The piece pointed to a 2008 San Diego incident where an unvaccinated 7-year-old boy caught measles in Switzerland and then passed the virus on to 11 other unvaccinated kids.
The Slate article comes as public health departments across the country are reminding parents to bring proof of vaccinations when enrolling their children in school.
In California, kindergartners need five DTaP (diphtheria, tetanus, pertussis), four polio, three hepatitis B, two MMR (measles, mumps, rubella) and one varicella (chickenpox) shot.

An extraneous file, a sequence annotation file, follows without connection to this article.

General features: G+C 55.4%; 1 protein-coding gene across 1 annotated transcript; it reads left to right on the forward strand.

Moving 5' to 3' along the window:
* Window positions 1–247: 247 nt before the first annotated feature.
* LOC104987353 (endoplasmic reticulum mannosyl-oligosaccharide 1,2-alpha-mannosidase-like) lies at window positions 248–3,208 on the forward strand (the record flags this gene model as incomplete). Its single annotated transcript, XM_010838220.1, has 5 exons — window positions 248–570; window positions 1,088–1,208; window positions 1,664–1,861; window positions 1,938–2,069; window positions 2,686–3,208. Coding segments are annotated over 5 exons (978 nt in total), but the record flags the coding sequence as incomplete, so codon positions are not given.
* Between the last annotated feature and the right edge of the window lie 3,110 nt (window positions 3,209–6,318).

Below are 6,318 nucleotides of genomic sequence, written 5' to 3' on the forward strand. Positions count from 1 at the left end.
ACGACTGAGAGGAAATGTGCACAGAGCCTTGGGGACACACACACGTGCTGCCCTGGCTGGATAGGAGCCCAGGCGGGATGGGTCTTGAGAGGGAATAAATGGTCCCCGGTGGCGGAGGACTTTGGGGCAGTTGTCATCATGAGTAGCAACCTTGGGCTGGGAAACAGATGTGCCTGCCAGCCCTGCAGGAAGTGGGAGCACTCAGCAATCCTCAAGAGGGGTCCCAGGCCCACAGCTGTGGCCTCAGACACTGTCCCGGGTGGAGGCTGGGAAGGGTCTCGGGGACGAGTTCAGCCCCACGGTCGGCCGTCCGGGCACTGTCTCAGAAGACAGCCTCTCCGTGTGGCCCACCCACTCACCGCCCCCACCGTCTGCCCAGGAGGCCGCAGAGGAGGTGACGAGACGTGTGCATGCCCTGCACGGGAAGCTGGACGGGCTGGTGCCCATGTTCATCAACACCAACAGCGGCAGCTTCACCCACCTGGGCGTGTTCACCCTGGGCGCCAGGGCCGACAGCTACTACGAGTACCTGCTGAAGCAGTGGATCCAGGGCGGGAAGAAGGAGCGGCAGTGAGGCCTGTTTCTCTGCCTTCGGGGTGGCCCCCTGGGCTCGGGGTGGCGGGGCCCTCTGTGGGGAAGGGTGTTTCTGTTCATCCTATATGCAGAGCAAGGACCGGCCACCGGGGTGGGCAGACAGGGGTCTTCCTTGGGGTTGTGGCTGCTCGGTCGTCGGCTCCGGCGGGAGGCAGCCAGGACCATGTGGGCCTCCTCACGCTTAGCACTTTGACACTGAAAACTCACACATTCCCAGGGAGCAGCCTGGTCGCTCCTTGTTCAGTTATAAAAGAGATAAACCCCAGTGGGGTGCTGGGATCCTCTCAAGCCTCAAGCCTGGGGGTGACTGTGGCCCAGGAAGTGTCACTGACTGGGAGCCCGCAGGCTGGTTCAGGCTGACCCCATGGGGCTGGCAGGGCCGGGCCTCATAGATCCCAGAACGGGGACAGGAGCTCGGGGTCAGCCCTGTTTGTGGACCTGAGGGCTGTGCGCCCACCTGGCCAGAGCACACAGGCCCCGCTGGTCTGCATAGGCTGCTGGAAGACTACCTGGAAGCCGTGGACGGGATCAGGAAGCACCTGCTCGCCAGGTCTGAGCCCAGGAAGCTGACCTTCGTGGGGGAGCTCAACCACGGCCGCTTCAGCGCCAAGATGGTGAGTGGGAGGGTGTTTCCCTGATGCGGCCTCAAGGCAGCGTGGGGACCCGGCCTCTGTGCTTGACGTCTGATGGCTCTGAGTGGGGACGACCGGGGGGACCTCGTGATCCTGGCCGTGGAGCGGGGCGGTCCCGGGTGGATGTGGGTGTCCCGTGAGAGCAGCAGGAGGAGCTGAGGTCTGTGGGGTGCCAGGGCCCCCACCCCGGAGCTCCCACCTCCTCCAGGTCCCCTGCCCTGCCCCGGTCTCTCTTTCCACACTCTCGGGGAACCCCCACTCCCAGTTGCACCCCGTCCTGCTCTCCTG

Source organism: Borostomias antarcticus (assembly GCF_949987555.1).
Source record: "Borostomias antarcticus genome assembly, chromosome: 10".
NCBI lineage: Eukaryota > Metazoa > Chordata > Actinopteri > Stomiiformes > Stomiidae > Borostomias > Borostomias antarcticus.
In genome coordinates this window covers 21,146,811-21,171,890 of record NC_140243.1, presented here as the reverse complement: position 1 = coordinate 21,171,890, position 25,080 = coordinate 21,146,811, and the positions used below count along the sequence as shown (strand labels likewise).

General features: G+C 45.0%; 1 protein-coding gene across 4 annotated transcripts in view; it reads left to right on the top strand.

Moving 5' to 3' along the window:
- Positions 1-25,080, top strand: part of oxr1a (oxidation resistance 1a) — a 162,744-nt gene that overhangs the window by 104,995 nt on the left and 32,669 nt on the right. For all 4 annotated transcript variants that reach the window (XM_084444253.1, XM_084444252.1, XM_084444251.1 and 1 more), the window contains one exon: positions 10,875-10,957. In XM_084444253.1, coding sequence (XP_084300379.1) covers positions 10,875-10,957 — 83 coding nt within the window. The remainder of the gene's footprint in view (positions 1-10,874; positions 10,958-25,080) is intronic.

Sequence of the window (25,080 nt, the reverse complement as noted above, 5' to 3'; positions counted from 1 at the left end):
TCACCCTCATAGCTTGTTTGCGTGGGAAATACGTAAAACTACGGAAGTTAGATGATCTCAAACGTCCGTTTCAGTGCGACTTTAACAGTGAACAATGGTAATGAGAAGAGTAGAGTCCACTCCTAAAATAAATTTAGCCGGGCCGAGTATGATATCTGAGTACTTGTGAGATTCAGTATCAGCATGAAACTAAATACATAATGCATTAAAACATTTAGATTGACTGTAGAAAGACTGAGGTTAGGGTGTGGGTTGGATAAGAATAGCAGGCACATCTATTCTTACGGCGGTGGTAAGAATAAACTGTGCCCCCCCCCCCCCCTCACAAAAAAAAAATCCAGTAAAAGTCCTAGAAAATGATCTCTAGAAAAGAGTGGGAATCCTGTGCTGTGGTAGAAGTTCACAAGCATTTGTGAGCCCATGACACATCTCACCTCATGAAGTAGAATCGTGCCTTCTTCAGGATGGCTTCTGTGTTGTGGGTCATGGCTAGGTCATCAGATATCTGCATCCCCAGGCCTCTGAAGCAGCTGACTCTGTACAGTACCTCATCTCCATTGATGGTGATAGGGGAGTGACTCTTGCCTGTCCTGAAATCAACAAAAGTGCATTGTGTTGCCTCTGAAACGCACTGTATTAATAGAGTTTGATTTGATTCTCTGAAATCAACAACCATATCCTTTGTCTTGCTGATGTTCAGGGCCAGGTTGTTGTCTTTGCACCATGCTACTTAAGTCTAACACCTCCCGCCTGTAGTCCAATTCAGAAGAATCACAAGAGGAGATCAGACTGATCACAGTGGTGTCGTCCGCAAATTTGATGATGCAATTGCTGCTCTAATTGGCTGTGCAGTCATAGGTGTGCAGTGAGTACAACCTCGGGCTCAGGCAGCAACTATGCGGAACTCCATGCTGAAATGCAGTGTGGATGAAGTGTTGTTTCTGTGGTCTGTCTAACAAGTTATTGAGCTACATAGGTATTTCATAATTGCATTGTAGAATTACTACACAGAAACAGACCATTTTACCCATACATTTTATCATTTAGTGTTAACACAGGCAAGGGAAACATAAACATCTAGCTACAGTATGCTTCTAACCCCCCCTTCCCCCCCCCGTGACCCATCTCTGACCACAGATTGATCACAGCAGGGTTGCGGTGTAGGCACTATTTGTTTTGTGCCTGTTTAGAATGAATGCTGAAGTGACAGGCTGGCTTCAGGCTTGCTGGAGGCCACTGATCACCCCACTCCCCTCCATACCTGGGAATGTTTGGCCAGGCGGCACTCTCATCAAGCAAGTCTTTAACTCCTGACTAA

However, California is one of 18 states where parents may still enroll students who have not been immunized if they claim an exemption due to personal beliefs.
Out of the 334 children who enrolled as kindergarteners in Martinez last year, 4 percent started school without having received the battery of vaccinations required by the state because of the personal beliefs of their parents or guardians. That figure is higher than the statewide average of 2.7 percent and the Contra Costa County average of 2.1 percent.
With three unvaccinated students out of 59 arriving at kindergarten last year, John Muir had a personal belief exemption rate of 5 percent, the highest in the city.